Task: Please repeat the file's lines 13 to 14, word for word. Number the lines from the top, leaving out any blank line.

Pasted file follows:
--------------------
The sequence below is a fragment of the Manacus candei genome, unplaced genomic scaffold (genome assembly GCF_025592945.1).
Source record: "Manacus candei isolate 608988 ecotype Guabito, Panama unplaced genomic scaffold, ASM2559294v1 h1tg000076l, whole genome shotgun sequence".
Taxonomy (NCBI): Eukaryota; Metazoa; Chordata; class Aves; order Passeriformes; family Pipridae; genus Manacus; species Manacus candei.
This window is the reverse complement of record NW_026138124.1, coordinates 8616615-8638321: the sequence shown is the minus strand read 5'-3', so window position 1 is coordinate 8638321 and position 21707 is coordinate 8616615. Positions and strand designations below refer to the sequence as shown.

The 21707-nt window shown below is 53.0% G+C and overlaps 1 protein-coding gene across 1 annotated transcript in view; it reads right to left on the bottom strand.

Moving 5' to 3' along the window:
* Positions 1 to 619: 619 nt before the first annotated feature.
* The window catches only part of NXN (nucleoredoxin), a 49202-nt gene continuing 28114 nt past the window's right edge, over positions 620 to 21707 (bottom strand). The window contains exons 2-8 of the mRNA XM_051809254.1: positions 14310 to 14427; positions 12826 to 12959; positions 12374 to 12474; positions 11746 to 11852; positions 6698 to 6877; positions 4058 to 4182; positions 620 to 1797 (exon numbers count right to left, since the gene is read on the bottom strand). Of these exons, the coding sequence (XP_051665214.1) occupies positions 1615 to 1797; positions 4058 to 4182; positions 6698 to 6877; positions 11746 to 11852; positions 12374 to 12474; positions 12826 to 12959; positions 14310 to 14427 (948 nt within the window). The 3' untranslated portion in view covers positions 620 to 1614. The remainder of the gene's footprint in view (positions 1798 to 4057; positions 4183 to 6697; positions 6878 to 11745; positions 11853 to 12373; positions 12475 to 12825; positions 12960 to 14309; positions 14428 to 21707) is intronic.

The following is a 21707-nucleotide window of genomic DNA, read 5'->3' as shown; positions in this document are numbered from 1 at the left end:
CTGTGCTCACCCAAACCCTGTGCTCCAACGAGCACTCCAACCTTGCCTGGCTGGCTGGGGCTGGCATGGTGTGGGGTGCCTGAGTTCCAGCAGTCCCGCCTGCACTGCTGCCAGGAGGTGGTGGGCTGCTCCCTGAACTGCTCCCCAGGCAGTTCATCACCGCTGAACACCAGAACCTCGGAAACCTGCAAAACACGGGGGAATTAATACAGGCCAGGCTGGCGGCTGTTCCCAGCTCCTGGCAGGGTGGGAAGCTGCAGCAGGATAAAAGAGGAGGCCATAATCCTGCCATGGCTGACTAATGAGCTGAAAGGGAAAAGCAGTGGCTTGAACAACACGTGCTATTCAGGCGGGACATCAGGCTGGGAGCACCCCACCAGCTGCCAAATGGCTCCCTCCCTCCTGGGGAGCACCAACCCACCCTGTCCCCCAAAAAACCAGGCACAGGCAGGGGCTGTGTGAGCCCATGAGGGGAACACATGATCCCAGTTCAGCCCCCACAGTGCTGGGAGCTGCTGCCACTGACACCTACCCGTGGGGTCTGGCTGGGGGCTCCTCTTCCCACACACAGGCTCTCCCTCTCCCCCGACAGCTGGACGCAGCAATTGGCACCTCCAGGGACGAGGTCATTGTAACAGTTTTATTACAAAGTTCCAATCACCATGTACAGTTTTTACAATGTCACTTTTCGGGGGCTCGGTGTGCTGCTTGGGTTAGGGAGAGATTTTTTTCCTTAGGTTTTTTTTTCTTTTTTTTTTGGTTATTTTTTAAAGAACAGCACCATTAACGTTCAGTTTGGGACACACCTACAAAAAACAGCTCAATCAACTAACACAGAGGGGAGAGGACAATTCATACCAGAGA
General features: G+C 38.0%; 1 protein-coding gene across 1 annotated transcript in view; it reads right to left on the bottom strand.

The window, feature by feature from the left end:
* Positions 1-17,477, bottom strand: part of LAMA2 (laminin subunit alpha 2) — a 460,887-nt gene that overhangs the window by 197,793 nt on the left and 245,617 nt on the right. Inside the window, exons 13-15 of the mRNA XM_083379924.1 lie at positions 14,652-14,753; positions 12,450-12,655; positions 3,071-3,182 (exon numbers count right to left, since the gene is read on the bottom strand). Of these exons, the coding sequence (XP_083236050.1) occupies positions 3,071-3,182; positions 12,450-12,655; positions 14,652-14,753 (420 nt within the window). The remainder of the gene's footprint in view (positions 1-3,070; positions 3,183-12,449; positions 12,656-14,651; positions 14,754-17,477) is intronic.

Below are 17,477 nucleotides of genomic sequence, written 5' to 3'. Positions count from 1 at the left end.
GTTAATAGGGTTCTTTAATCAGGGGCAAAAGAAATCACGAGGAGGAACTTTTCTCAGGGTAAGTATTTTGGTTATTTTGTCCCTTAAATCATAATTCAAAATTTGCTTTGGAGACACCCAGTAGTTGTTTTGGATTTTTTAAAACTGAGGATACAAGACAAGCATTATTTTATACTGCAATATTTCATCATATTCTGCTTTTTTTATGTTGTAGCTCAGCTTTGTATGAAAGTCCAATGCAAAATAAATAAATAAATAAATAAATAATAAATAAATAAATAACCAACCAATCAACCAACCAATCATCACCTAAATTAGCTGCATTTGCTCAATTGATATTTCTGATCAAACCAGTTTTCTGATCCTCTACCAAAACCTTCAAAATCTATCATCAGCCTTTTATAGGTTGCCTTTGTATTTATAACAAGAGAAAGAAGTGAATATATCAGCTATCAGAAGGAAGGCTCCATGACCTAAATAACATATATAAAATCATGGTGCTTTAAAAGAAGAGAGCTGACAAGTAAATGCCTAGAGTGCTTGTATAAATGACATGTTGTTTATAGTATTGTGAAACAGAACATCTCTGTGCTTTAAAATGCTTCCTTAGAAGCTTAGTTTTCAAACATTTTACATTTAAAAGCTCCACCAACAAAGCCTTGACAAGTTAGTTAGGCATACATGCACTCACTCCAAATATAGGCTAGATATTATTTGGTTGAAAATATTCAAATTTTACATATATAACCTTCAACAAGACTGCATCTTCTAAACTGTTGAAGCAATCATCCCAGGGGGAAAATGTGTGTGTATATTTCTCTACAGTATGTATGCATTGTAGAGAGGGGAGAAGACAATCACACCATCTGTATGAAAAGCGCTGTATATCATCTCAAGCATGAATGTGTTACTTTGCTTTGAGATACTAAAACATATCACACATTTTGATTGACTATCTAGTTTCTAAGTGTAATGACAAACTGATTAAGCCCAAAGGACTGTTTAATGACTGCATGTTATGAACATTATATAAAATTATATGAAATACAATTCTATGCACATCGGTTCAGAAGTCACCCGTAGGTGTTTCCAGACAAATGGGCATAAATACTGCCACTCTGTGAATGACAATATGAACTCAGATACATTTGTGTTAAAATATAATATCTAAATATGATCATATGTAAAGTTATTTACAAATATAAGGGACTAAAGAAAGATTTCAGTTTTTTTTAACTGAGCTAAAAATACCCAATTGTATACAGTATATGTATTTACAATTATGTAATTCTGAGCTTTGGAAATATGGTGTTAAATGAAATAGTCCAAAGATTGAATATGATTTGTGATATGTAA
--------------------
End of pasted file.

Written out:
* Positions 1-17,477, bottom strand: part of LAMA2 (laminin subunit alpha 2) — a 460,887-nt gene that overhangs the window by 197,793 nt on the left and 245,617 nt on the right. Inside the window, exons 13-15 of the mRNA XM_083379924.1 lie at positions 14,652-14,753; positions 12,450-12,655; positions 3,071-3,182 (exon numbers count right to left, since the gene is read on the bottom strand). Of these exons, the coding sequence (XP_083236050.1) occupies positions 3,071-3,182; positions 12,450-12,655; positions 14,652-14,753 (420 nt within the window). The remainder of the gene's footprint in view (positions 1-3,070; positions 3,183-12,449; positions 12,656-14,651; positions 14,754-17,477) is intronic.

Below are 17,477 nucleotides of genomic sequence, written 5' to 3'. Positions count from 1 at the left end.